Why “Baby” by Justin Bieber is sexist

People say that music soothes the savage beast. The old saying says that the sweet harmonies combined with vocal tenacity could make even the fiercest of monsters gaze lovingly into anyone’s eyes.

Now, a new twist has come into the game. It appears as though animals have taste in music, so much so, that when people play certain kinds of music animals flee as if the rapture were upon us.

Igor Vorozhbitsyn was heading to a local fishing spot in northern Russia’s Yakutia Republic when a brown bear suddenly appeared and pounced on him, Central European News reports. Soon after the attack, however, Justin Bieber blasted through a cell phone with his excessively vacuous song “Baby” scaring the bear away. After a few seconds of hearing the direful tune the bear stopped attacking and ran away, much to Vorozhbitsyn’s astonishment since the ringtone was a joke played on him by his granddaughter.

Animal specialists say that it wasn’t the quality of the ringtone that scared the bear away but the sheer volume of the ringtone.

Vorozhbitsyn suffered several cuts and large bruises around his face and chest and is currently recovering from his vicious attack.

Even though volume does play a vital part in animal’s reactions, animals can understand words too. Obviously not to the degree and preciseness humans can but animals can definitely distinguish tone and inflection and pick out a few words here and there.

Justin Bieber’s song, Baby, certainly does have some lyrics that will make a person flee, however. It’s a song about Justin Bieber telling his baby why he should be her baby and that he doesn’t understand why he’s not her baby because he will be the best baby ever because he will get her anything she wants, anything she needs, as an epic baby. He’s a baby that will chase after whatever girl he’s singing to, because he will basically do anything for her after an opening chant of “whoa!” times three.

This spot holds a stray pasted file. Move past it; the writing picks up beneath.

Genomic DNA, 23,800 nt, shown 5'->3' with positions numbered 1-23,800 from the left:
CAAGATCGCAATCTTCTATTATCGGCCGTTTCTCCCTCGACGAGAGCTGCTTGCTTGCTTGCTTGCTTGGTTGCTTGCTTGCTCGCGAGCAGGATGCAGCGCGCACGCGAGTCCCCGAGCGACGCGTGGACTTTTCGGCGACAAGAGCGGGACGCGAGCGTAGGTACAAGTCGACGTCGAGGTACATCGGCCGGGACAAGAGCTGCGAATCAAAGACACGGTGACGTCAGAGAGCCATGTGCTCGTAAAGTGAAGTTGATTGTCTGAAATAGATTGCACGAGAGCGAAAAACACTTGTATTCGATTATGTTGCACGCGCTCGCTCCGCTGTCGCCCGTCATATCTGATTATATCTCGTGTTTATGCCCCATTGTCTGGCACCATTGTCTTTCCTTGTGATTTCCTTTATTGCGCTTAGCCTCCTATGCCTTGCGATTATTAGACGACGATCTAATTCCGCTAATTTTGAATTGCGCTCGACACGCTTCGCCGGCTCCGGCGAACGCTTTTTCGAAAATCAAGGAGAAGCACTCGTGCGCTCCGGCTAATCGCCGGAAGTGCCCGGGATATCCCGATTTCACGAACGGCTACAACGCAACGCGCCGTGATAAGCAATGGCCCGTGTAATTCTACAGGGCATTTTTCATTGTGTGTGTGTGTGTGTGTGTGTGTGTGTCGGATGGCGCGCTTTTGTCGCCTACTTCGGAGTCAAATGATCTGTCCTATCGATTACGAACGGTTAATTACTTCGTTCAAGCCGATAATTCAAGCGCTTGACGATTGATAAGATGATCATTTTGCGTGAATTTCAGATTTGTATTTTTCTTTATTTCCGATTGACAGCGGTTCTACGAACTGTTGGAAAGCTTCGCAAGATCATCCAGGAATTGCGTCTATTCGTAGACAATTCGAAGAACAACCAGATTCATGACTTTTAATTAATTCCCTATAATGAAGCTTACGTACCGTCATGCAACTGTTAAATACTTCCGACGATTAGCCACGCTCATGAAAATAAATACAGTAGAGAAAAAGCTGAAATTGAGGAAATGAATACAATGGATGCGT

The song is layered with possessive undertones, even in the final verse. Romance shouldn’t be telling someone what they do to you just because you are around, such as skipping coffee because you are their life source and you’re needed to keep this person alive, because your their baby, baby.

Animals care for their young because It’s instinct. It’s a motherly instinct that anyone has, no matter what species someone is. The possessive nature of the song, however, serves as a subtle kind of different instinct that many just don’t want to believe in yet and that’s perfectly understandable.

The second half of the song isn’t much better, partly because a woman hasn’t bowed down submissively by the last few verses, but the song switches from persuasion regarding Justin Bieber and his baby qualifications and focusing on singular aspects that his previous “baby” did to make him want to live. Caked on co dependency the second half clutches at independent minds with tugs of clingy disposition, especially with sentences like “Oh, for you I would have done whatever and I just can’t believe we ain’t together and I wanna play it cool, but I’m losin’ you. I’ll buy you anything, I’ll buy you any ring.”

If I had a pop star profess his need to have me by his side on a song that screams possessive celebrity I’d flee too because I wouldn’t give up my independence for anything, not even for a chorus about why you need me, not want me

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Robert W Kingett

Robert Kingett is a gay blind journalist, and author, with many publications in magazines, anthologies, and blogs. He has judged many writing contests and has won many awards for his writings and advocacy.

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